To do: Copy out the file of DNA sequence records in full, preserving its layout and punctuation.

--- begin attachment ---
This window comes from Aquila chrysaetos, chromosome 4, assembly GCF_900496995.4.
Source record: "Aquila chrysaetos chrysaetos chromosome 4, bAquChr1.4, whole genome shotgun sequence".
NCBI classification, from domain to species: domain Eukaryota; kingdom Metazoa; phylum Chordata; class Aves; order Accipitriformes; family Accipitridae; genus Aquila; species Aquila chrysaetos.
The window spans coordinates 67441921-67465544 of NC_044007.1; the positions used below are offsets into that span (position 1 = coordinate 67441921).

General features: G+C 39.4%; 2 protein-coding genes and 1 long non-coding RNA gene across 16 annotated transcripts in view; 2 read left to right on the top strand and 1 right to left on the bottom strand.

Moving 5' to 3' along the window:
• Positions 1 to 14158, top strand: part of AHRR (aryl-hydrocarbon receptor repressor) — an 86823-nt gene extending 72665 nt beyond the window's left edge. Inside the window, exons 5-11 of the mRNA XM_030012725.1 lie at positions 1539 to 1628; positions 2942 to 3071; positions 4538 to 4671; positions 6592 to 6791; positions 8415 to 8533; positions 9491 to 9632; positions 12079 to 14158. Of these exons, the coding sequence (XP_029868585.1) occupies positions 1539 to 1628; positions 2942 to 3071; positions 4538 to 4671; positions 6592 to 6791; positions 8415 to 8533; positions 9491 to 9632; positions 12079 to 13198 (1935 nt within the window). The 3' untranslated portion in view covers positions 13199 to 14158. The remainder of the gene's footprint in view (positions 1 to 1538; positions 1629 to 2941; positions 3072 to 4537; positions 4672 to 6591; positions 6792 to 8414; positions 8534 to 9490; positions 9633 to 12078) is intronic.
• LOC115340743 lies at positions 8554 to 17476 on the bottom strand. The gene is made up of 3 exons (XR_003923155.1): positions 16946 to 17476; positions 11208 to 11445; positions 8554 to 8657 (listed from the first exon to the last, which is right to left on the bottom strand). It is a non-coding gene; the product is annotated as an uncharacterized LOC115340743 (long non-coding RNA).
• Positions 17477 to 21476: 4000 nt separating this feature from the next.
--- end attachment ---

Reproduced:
This window comes from Aquila chrysaetos, chromosome 4, assembly GCF_900496995.4.
Source record: "Aquila chrysaetos chrysaetos chromosome 4, bAquChr1.4, whole genome shotgun sequence".
NCBI classification, from domain to species: domain Eukaryota; kingdom Metazoa; phylum Chordata; class Aves; order Accipitriformes; family Accipitridae; genus Aquila; species Aquila chrysaetos.
The window spans coordinates 67441921-67465544 of NC_044007.1; the positions used below are offsets into that span (position 1 = coordinate 67441921).

General features: G+C 39.4%; 2 protein-coding genes and 1 long non-coding RNA gene across 16 annotated transcripts in view; 2 read left to right on the top strand and 1 right to left on the bottom strand.

Moving 5' to 3' along the window:
• Positions 1 to 14158, top strand: part of AHRR (aryl-hydrocarbon receptor repressor) — an 86823-nt gene extending 72665 nt beyond the window's left edge. Inside the window, exons 5-11 of the mRNA XM_030012725.1 lie at positions 1539 to 1628; positions 2942 to 3071; positions 4538 to 4671; positions 6592 to 6791; positions 8415 to 8533; positions 9491 to 9632; positions 12079 to 14158. Of these exons, the coding sequence (XP_029868585.1) occupies positions 1539 to 1628; positions 2942 to 3071; positions 4538 to 4671; positions 6592 to 6791; positions 8415 to 8533; positions 9491 to 9632; positions 12079 to 13198 (1935 nt within the window). The 3' untranslated portion in view covers positions 13199 to 14158. The remainder of the gene's footprint in view (positions 1 to 1538; positions 1629 to 2941; positions 3072 to 4537; positions 4672 to 6591; positions 6792 to 8414; positions 8534 to 9490; positions 9633 to 12078) is intronic.
• LOC115340743 lies at positions 8554 to 17476 on the bottom strand. The gene is made up of 3 exons (XR_003923155.1): positions 16946 to 17476; positions 11208 to 11445; positions 8554 to 8657 (listed from the first exon to the last, which is right to left on the bottom strand). It is a non-coding gene; the product is annotated as an uncharacterized LOC115340743 (long non-coding RNA).
• Positions 17477 to 21476: 4000 nt separating this feature from the next.